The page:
Just a month to go and I’ll be out there in the big, wide world. I’m itching and ready to put all my new found expertise to use wherever and whenever I can. Excitement! Anticipation! Apprehension! A mixture of all this and most of all relief – that the two years of studies are over. My wife, who has been a constant course of support for me in these last two years, is experiencing all these emotions and is more relieved than I am, I can tell.
These were my feelings when I was a second-year MBA student, just on the cusp of graduating. I am sure many of you, similarly situated, can recognize these feelings (though many of you may not have a spouse prodding you).
When I look back over the two years that I spent at IBS, the memories rush back. I came to the institute with a lot of expectations and while things may not have gone exactly the way I thought, probably I came away with far more than I expected.
The relationships, the connections, and the principles I imbibed during that time – they were all an affirmation of why I was there in the first place. Now, with time, space and hindsight I can say that everything of what I learned has gone into making the ‘ME’ that I am now.
In school and college, I was one among a lot of students in a class. At IBS, the small class size, the fewer students led to an intimacy among us students and greater focus on our learning. More chances of meaningful interactions; more chances of developing deeper relationships; more chances of interacting with the faculty; and of course, more chances of having fun and playing the fool.
I think that I made closer friendships during those two years than I would have in all my years in school and college.The best part about it is that some of these friendships have deepened over the years while acquaintances have flourished. It must be something to do with the campus ambiance or just the fact that all of us were going through identical experiences – only in a more focused and intense way.
Though many of my batch mates are in diverse fields and are scattered all over the world, when I get a chance to interact with them at alumni meets, it’s as if the space and time gap never existed. We are able to pick up the threads of our lives as easily as if we had been talking just the other day.
Earlier this year when I went to IBS Ahmedabad to attend a seminar, it was as if I had never been away. I met my professors in whose classes I had whiled away a lot of my time – though now with the years of adulthood experience – and we met as equals. I was charmed by their enthusiasm and their continuing interest in all of us ‘old’ students.
Back to the Future
Has my investment paid off? Am I better off for having done my MBA from IBS? Could I have been done things differently?
My answer to the last two questions is, quite frankly – I don’t know. If I had done my graduation, say from the Indian Institutes of Management or XLRI or any of the ‘elite’ institutions, maybe I would have had a different career path or maybe not – its all in the realms of speculation. The basic person I am would remain the same; whether I studied here or elsewhere. Its like saying what if I had been born in some remote country in Africa or what if I had been born in America? My skills are what I have and how I use my skills is up to me. Yes, circumstance, training, experiences and of course, the kind of mentorship I receive all have a bearing on my future – but whether one is better than the other is very subjective.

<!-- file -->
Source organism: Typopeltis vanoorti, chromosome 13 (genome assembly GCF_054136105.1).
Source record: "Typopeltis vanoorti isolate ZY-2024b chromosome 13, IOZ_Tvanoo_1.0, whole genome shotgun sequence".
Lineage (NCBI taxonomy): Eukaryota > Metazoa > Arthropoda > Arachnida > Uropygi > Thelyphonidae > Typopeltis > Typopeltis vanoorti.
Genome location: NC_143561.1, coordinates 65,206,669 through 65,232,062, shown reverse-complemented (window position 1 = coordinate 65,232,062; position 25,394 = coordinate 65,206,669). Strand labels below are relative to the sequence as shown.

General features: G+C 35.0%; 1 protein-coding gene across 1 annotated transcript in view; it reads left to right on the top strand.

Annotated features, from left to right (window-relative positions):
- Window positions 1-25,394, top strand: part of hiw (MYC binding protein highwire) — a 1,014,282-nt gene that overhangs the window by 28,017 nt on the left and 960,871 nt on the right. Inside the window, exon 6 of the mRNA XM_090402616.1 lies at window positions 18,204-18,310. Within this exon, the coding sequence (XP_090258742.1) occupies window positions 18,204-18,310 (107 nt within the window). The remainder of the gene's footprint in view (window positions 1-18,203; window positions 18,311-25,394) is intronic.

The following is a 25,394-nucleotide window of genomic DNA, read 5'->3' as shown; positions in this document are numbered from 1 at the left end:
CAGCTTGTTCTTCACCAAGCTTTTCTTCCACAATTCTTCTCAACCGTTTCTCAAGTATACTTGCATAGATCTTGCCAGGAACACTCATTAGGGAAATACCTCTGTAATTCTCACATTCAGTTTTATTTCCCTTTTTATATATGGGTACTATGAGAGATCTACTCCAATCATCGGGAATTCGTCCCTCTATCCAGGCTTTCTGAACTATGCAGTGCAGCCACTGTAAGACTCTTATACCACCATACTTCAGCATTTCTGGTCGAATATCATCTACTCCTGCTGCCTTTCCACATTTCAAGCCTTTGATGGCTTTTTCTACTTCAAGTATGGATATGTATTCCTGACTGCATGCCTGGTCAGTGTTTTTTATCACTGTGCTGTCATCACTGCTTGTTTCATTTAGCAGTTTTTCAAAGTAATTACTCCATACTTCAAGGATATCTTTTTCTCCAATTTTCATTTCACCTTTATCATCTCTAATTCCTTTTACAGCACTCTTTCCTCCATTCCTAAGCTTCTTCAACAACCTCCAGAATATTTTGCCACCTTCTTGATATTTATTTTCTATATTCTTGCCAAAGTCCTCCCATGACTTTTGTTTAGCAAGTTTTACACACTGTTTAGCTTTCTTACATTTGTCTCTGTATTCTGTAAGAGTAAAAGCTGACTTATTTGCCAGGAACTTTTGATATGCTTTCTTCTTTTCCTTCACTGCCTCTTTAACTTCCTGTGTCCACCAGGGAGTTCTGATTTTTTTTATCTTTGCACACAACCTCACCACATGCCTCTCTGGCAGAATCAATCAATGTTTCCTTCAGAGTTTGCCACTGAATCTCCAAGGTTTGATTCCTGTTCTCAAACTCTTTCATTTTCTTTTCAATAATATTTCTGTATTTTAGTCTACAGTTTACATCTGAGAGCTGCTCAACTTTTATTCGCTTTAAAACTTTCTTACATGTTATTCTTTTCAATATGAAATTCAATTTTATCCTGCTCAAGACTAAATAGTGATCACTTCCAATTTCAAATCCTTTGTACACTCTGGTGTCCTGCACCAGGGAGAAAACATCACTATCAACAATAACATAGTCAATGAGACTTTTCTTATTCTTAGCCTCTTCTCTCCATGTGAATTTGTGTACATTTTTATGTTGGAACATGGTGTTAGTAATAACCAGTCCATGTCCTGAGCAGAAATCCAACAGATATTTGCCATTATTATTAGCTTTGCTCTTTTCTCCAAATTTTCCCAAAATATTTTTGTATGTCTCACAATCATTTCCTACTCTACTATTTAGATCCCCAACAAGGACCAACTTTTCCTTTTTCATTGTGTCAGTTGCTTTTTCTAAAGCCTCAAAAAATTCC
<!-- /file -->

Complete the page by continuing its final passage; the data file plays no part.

As to whether my investment – in studying at IBS – has paid off – my answer is a resounding YES! After more than ten years in the corporate sector and now that I am on the path of entrepreneurship, I can say that I would not exchange my sojourn in IBS for anything in the world.
I said in my opening lines that my experiences in the institute have moulded me into what I am now. Whatever values I have gained are due to the professors who gave them to me; my domain expertise is due to the way they taught me; my behavior with my environment is due to what I have absorbed by watching them.
Did I put all my chips in the same counter when I opted for IBS? Perhaps. Life is a gamble; every decision we take stands the equal chance of going right or going wrong. Some decisions may have more in favor of it than others but still it can turn adverse too. But what you have to go through and how you deal with it, is a final test of what you have learned from your institute and how you apply it.
I think probably the best thing I have learned from IBS is that life is not just about a good salary or a good job. There’s more to it. It is about getting happiness from what you do; its about being a responsible citizen; its about doing things you want to do; its about being empathetic to others; above all, its about being a good human being. Earning is not the big thing – the big thing is what you do with it. Is it making a difference to the others around you?
Stars in my eyes; empty pockets; a world of ambitions; dreams; the good wishes of my colleagues and that of my professors who spent time trying to drilling all the knowledge they possessed into my head; expectations of my parents; my wife’s unstinting support – Hello, World, here I come.
Contributed By : Sidhartha Mohanty (Class of 2005, IBS Ahmedabad).